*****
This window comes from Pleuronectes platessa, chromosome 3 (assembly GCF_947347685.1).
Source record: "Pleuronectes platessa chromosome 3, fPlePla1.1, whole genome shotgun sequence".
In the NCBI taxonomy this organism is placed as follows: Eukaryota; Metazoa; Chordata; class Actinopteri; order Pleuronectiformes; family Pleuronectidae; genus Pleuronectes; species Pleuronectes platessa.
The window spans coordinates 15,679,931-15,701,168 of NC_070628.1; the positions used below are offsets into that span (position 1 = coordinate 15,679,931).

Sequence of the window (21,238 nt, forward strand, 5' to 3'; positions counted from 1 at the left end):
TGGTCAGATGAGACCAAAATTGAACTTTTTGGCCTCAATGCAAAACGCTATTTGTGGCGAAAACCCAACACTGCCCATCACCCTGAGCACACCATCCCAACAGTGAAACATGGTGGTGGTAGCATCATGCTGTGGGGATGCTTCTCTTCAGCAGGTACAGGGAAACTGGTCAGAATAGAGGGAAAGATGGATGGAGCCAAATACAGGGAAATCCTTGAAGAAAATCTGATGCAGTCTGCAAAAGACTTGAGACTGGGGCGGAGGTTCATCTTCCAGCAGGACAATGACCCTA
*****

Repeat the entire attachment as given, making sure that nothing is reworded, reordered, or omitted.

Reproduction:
This window comes from Pleuronectes platessa, chromosome 3 (assembly GCF_947347685.1).
Source record: "Pleuronectes platessa chromosome 3, fPlePla1.1, whole genome shotgun sequence".
In the NCBI taxonomy this organism is placed as follows: Eukaryota; Metazoa; Chordata; class Actinopteri; order Pleuronectiformes; family Pleuronectidae; genus Pleuronectes; species Pleuronectes platessa.
The window spans coordinates 15,679,931-15,701,168 of NC_070628.1; the positions used below are offsets into that span (position 1 = coordinate 15,679,931).

Sequence of the window (21,238 nt, forward strand, 5' to 3'; positions counted from 1 at the left end):
TGGTCAGATGAGACCAAAATTGAACTTTTTGGCCTCAATGCAAAACGCTATTTGTGGCGAAAACCCAACACTGCCCATCACCCTGAGCACACCATCCCAACAGTGAAACATGGTGGTGGTAGCATCATGCTGTGGGGATGCTTCTCTTCAGCAGGTACAGGGAAACTGGTCAGAATAGAGGGAAAGATGGATGGAGCCAAATACAGGGAAATCCTTGAAGAAAATCTGATGCAGTCTGCAAAAGACTTGAGACTGGGGCGGAGGTTCATCTTCCAGCAGGACAATGACCCTA